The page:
When it really matters, we typically don’t talk about our feelings and what we are longing for, we talk about what’s wrong.
Maybe we try to talk about how we feel but somehow it seems to cause a row. We want for more, we feel let down, we may feel disempowered or downright disappointed at our partners lack of engagement and we wonder do they even care?
This is human nature and the nature of relationships - we all get stuck like this from time to time.
Building on my previous two blog posts which help you understand your ‘love plumbing’ or love languages and ways to build connection, the next piece that helps you start from to unravel your stuckness and move back into happier connection is understanding “Relationship Toxins”.
Let me introduce you if you don’t already know them to The 4 Horsemen of the Apocalypse of Relationship:
We all deploy these toxins into our relationships – we can’t help ourselves. These are strategies we use to keep ourself safe when we feel threatened, we want to avoid feeling shame or blame.
Each of these has obvious behaviours we can immediately point to and also more subtle manifestations that we only subconsciously register.
Becoming more conscious of these is part of the process of co-creating better relationships.
Blaming / Criticism
It’s your fault, how could you?
Jumping straight into it, not giving context first
Driving, dominating behaviour
You did… You didn’t… You never… You always…
Let me help you with that
It’s not my fault!
Refusing to take responsibility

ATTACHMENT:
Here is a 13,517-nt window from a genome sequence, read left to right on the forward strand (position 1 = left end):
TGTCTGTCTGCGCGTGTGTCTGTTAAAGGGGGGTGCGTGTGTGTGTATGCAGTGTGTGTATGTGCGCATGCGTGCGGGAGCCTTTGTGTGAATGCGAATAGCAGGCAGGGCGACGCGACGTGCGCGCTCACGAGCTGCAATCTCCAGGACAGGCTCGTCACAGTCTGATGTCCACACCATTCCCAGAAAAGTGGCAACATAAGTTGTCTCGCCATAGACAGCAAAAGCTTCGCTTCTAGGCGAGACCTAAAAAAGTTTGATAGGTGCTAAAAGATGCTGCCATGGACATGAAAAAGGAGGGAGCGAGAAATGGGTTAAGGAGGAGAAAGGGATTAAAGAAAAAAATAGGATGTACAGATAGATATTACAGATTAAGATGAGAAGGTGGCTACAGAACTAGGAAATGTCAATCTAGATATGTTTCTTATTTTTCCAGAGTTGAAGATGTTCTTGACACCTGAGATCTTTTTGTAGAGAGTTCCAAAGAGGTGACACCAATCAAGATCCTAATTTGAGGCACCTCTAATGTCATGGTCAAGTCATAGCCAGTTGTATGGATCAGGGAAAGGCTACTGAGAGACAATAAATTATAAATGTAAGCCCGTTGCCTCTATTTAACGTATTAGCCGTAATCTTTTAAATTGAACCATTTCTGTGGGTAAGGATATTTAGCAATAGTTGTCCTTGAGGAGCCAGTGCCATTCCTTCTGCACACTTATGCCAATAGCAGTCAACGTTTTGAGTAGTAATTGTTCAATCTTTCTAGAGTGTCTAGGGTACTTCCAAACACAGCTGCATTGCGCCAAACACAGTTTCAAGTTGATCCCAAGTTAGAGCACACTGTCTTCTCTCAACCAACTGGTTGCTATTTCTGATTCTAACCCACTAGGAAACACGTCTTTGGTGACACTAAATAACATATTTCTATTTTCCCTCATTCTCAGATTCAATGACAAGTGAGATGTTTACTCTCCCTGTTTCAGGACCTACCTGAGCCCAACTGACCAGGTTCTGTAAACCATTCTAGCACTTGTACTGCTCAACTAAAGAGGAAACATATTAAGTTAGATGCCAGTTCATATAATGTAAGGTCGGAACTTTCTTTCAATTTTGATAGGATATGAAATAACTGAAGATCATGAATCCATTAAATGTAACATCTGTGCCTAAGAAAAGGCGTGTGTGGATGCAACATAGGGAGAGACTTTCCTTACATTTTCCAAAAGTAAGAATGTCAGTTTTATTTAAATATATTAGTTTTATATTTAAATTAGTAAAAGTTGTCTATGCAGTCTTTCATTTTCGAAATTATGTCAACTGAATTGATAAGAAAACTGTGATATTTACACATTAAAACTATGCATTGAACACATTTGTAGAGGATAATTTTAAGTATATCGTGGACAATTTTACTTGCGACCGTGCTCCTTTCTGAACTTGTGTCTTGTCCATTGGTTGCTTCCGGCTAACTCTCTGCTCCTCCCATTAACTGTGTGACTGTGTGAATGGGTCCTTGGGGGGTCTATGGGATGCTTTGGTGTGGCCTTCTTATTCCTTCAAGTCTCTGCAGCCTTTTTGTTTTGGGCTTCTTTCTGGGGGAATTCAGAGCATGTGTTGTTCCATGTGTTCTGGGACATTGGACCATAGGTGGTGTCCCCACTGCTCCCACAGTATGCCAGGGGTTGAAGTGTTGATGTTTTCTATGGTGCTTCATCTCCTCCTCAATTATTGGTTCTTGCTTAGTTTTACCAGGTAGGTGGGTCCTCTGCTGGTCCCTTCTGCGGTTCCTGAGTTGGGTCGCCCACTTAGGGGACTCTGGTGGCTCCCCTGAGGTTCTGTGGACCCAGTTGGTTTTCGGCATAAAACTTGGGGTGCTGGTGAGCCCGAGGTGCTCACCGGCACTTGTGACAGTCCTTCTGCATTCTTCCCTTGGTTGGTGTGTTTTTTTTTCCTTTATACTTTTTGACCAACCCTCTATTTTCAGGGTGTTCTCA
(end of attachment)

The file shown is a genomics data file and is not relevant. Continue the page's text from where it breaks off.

Making yourself the victim
Not being open to influence
Feeling that we can’t say what we want to….
Feeling that its pointless as the other person just won't listen or won't get it
** Adrenaline Power**
“You F&*^% idiot!”
Personal attacks and Demeaning Gossip
Loud volume or low tense tone of voice
Sarcasm and sarcastic humour
Not paying attention
You may already gain some insight from these brief descriptions. Yet it can be hugely helpful working with a trained Relationship Therapist (like me) as we sometimes need someone else to help us, to even be able to become aware of our patterns.
Common patterns I see in relationships:
The most toxic of patterns is 2 people heavy into Contempt. Nasty personal slurs, goading, attack vs attack, this runs a high risk of becoming violent. Something we all need to recognise is that Contempt is the most toxic of all toxins. Simply said, these behaviours are the ones we need to squash most urgently.
Contempt + Defensiveness is a pairing that results in Bully + Victim. As someone who has been bullied and funnily enough coached a number of people who have identified with being a bully at times in their life, I can say neither side comes out the winner. Both have to face and process very difficult emotions.
The more someone withdraws and shuts down into Stonewalling and Defensiveness, the more the other person will gear up into Blaming and Contempt trying to get interaction, to be heard.
What to do that helps:
1. Recognise that all these behaviours are about self defence
2. If you are the Blamey Contempty one – slow down, take a breath, recognise that your behaviour is self-defeating. You’re making you less likely to get what you really want. Realise that you are shutting your other down.
Instead expand your range and say how you ‘feel’ and what you ‘want’.
Wants: What you hope for, long for, the positive dream behind the complaint.
“You never have time for me. You just don’t love me any more” becomes
“I feel a distance between us. I love hanging out you, I wish we could go out and have fun and have a laugh together.”